There are restaurants that become famous for being social hubs as much as places to eat. Clubs too. But not many hairdressers – and not 30 years ago, back before most hairdressers reinvented themselves as ‘hair stylists’, as brands in their own right. But if you’d have been in Soho, London, at the time, and you were in the right crowd of scene-setters, you’d know Cuts.
This is was the place where the likes of David Bowie, Boy George, Goldie and The Clash’s Mick Jones went to get the latest style, where models Nick and Barry Kamen, Bond producer Albert ‘Cubby’ Broccoli, product designer Tom Dixon and singer Neneh Cherry – then a leading light in Malcolm McLaren and stylist Ray Petri’s seminal ‘buffalo’ group – got their do done.
Cuts was founded 40 years ago this year by James Lebon in the then achingly hip Kensington Market (it moved to Soho later). Lebon died in 2009, but by then his contribution to the cultural history of London, and to men’s hair styling, was guaranteed. He studied at Vidal Sassoon’s academy before launching Cuts, doing so by making a short film – a common enough thing to do in today’s smartphone/social media age, but then suitably avant garde. “Ten of us in a line, all sitting on stools, getting our haircut – just one minute for each haircut, razors, clippers, scissors flying,” recalled photographer Jamie Morgan.
Such was the success of the business that Lebon – the son of a plastic surgeon to society ladies, so imbued with the idea of transformation – soon became referred to across London simply as ‘James Cuts’, known especially for the vogueish flat top style and the ‘fin’, which he introduced for men, and androgynous styles for women. When Lebon used clipper to cut a line through one of his eyebrows – in a bid to persuade a customer with a scar they hated that, in fact, it looked exotic and cool – London’s leading edge of young creatives all started sporting what became known as Cuts’ trademark ‘boxing scar’ eyebrow.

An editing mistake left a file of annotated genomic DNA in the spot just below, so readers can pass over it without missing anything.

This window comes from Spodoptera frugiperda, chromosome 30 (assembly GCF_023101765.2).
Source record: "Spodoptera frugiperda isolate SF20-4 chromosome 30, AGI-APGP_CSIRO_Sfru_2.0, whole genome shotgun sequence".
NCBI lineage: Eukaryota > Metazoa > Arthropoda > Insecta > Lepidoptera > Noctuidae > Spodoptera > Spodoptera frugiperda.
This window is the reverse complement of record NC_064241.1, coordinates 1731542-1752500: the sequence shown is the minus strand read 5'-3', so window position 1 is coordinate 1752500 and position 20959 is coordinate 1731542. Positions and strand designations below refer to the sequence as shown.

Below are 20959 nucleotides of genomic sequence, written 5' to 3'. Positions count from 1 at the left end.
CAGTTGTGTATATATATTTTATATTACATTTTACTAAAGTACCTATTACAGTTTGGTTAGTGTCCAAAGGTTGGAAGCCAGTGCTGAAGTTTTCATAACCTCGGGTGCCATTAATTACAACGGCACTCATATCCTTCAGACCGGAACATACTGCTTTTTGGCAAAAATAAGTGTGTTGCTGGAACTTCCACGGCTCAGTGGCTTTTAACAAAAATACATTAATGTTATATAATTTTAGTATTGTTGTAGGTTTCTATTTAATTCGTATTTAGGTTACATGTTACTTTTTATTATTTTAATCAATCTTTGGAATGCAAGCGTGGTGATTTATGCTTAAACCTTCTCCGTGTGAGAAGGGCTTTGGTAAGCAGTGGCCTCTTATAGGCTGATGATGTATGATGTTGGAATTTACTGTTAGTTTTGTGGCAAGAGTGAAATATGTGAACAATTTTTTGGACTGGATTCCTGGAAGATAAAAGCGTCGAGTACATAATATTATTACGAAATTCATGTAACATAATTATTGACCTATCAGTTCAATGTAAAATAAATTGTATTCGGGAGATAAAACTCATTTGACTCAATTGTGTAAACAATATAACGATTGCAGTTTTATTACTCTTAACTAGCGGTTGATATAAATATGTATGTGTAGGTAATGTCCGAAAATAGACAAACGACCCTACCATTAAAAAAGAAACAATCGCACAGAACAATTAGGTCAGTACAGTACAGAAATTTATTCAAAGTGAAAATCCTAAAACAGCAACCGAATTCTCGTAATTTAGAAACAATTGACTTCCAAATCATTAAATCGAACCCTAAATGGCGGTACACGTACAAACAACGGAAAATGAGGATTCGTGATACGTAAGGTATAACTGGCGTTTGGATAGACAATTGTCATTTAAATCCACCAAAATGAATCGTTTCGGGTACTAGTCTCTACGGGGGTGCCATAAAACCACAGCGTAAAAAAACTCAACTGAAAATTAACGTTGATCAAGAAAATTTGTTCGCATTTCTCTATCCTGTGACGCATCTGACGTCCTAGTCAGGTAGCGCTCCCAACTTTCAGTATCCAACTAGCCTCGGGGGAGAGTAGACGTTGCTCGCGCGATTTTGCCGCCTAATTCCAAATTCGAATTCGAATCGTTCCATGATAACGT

Lebon would be called to session work in the US and would come back with tapes of this new music called hip hop. Later he opened the Language Lab, the UK’s first hip hop club. Having made a serious amount of money as a hairdresser, he grew tired of salon life and re-invent himself as a film-maker, making videos for the likes of Bomb the Bass and Kylie Minogue. But not before re-inventing both what the male hairdresser’s could be – a long way from the traditional barber’s – and what male hairstyles could be: expressive, different, challenging, radical.
Cuts was so influential then that it’s been celebrated now both in a book – ‘CUTS’, a collection of portrait shots by Steve Brooks, Cuts’ co-owner, taken through the 1990s and 2000s – and in a documentary, ‘No Ifs Or Buts’, the first feature from director Sarah Lewis (premiering at the London Film Festival this month). It’s the product of 20 years of following Cuts’ story. It’s an homage to the style and creativity of a time and place that still resonates.
‘Cuts’ is published by Gimme5 and DoBeDo books.